Bvker Wall


(Vienna, Austria) 1972-74

Wi4 HS . inv. '

In the 1960s Hollein had completed a numb* i of 'paper' and actual projects before under taking the design of the Schullin Jewelry shoo. Most of these had been small-scale art galler ies or commercial shops, their design alwaysc balancing act between consumption and1 imagination, and very Viennese, reminiscent0'1 the turn of the century. In connection with his architectural practice, Hollein also emerged as one of the major forces behind new, high quality industrial design. In the context of a I practice reflecting the innovations of pre war avant-garde architecture, Hollein's early fan tasies' are both stimulating inventions, bu* also powerful critical statements.

The Schullin shop is a modest project, bui the ambitious ideas it incorporates, and cer tainly its influence, are disproportionately large. In an era of piecemeal functiona accommodation of facilities, Hollein produced

(Opposite, left) The Schullin shop facade

(Opposite, right) Axonometrie diagram of the facade and interior

(Right) View of the interior a genuine Gesamtkunstwerk with a remarkable unity of materials, where even the most minute, uninteresting' detail is treated with great and loving attention. Granite slabs, ducts, a niche, a portal, plates, frames are all carefully layered in contrast to anything that surrounds the shop, or that pre-existed on its site.

Against the bland, conventional and depersonalized post war mainstream buildings, the Schullin shop appeared as a shocking, gilded eccentricity when it was opened in 1974. Although it fulfilled all its functional requirements. the architect did not choose to be content with that. Its facade cried out and was a most conspicuous image. In the context of the functionalist tradition. Hollein had created something that defiantly turned its back on it.

Vet, very much as in the case of Robert Venturi s so-called 'witty', or even perverse'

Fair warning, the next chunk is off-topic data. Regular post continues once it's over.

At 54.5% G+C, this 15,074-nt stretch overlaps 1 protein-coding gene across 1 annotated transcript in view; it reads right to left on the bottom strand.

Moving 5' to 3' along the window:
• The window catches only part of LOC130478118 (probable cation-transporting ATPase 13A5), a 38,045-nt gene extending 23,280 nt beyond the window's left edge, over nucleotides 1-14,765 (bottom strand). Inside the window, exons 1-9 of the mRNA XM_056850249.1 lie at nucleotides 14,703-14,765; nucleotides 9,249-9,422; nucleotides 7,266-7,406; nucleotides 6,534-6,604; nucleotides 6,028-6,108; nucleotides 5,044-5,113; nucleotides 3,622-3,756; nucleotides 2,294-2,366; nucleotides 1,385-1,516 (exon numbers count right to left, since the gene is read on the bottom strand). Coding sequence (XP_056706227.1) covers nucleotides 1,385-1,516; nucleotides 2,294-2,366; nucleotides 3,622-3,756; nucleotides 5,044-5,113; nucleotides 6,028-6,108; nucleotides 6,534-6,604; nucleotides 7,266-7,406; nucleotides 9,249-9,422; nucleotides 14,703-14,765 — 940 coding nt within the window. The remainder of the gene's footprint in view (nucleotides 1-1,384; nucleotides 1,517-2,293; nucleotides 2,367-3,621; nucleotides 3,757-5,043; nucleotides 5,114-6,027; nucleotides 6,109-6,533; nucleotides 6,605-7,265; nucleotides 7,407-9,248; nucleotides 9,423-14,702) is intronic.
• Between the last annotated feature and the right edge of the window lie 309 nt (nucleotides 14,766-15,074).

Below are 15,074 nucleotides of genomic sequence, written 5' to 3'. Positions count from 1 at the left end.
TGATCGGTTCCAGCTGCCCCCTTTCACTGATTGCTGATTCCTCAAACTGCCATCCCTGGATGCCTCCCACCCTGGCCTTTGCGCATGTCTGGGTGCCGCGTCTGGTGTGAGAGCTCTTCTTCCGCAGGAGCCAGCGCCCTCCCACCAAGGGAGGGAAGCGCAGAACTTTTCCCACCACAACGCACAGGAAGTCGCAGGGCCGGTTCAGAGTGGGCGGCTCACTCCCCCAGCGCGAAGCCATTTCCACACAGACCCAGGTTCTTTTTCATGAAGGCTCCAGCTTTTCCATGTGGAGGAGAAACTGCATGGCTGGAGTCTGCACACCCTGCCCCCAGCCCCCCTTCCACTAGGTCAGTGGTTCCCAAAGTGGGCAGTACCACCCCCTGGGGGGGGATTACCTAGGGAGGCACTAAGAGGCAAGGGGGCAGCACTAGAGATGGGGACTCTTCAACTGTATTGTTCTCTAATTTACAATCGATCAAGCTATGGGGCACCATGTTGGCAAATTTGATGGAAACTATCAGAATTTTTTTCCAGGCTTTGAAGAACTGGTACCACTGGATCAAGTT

design statements, the Schullin shop delivered a disconcerting, and uncompromising lesson. Instead of replaying the 'form follows function' routine, this 'modest' undertaking took upon itself to pose questions about the relationship between truth and poetry, language and reality: the sort of questions that grand works of art belonging to the Viennese, if not the entire Western tradition, had always posed in the past.

The project was one of the most important works to bring back to post-war architecture the idea of narration through iconic architectural means. At a time when facades were according to current practice means of communicating' the operation of the building programme (which, anyhow, was trivial for the Schullin shop), Hollein decided to use it to tell an exotic story, the story of the gold mine and the cracked stone. A cracked object? How strange that this object appeared when architecture could tolerate at most an organic object's informality within a highly controlled universe of mechanical products! What an anomaly, this geometry of disorder and chaos in the midst of so much rational perfection, well-formedness, bien fini\

The fabulism of the Schullin shop, like that of the other shops Hollein designed during the previous decade, can be criticized and condemned for delinquency or indifference to the prevailing urban and social problems; its myth-ographic luxury can be seen as decadent and irresponsible, as erecting temples to fetishism and fanning the flames of the bourgeois thirst for consumption. But the sheer anarchic fantasy and creative invention which went into the project's design were, paradoxically, not dissimilar. in terms of fantasy and imagination, to the previous decade's cultural revolt.

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